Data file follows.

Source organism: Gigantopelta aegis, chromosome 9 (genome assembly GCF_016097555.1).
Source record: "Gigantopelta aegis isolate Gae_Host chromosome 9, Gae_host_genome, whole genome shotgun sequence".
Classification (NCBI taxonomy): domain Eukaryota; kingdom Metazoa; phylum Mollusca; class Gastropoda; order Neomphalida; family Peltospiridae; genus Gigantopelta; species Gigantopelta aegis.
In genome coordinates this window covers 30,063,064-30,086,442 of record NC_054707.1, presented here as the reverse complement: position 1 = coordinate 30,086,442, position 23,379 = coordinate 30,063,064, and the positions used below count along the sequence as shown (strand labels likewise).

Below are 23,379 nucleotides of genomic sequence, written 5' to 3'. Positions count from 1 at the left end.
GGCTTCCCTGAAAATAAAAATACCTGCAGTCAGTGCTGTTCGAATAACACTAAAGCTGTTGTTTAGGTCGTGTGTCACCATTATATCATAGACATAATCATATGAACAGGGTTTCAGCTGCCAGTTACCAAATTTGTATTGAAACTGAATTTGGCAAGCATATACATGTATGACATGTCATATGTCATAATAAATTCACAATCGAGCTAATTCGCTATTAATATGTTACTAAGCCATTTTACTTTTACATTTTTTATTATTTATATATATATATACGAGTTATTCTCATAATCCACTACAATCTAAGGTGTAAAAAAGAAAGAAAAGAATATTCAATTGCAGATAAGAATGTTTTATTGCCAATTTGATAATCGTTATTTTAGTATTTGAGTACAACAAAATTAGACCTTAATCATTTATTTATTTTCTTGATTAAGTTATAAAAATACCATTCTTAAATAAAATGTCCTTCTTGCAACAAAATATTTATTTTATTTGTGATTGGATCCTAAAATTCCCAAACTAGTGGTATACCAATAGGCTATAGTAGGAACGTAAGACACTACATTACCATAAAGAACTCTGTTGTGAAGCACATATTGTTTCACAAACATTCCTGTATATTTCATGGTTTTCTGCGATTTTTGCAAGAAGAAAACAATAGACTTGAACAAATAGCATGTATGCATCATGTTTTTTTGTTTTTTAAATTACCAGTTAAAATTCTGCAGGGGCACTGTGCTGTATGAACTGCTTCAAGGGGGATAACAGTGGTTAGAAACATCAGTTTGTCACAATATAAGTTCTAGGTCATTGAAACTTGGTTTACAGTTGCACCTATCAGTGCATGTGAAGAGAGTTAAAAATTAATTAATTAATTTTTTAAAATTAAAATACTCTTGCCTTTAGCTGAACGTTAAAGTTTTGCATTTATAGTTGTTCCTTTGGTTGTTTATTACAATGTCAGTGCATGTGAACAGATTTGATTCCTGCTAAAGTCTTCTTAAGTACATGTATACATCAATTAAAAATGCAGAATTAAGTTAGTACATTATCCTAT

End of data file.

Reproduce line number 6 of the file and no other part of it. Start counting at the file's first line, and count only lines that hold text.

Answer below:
GGCTTCCCTGAAAATAAAAATACCTGCAGTCAGTGCTGTTCGAATAACACTAAAGCTGTTGTTTAGGTCGTGTGTCACCATTATATCATAGACATAATCATATGAACAGGGTTTCAGCTGCCAGTTACCAAATTTGTATTGAAACTGAATTTGGCAAGCATATACATGTATGACATGTCATATGTCATAATAAATTCACAATCGAGCTAATTCGCTATTAATATGTTACTAAGCCATTTTACTTTTACATTTTTTATTATTTATATATATATATACGAGTTATTCTCATAATCCACTACAATCTAAGGTGTAAAAAAGAAAGAAAAGAATATTCAATTGCAGATAAGAATGTTTTATTGCCAATTTGATAATCGTTATTTTAGTATTTGAGTACAACAAAATTAGACCTTAATCATTTATTTATTTTCTTGATTAAGTTATAAAAATACCATTCTTAAATAAAATGTCCTTCTTGCAACAAAATATTTATTTTATTTGTGATTGGATCCTAAAATTCCCAAACTAGTGGTATACCAATAGGCTATAGTAGGAACGTAAGACACTACATTACCATAAAGAACTCTGTTGTGAAGCACATATTGTTTCACAAACATTCCTGTATATTTCATGGTTTTCTGCGATTTTTGCAAGAAGAAAACAATAGACTTGAACAAATAGCATGTATGCATCATGTTTTTTTGTTTTTTAAATTACCAGTTAAAATTCTGCAGGGGCACTGTGCTGTATGAACTGCTTCAAGGGGGATAACAGTGGTTAGAAACATCAGTTTGTCACAATATAAGTTCTAGGTCATTGAAACTTGGTTTACAGTTGCACCTATCAGTGCATGTGAAGAGAGTTAAAAATTAATTAATTAATTTTTTAAAATTAAAATACTCTTGCCTTTAGCTGAACGTTAAAGTTTTGCATTTATAGTTGTTCCTTTGGTTGTTTATTACAATGTCAGTGCATGTGAACAGATTTGATTCCTGCTAAAGTCTTCTTAAGTACATGTATACATCAATTAAAAATGCAGAATTAAGTTAGTACATTATCCTAT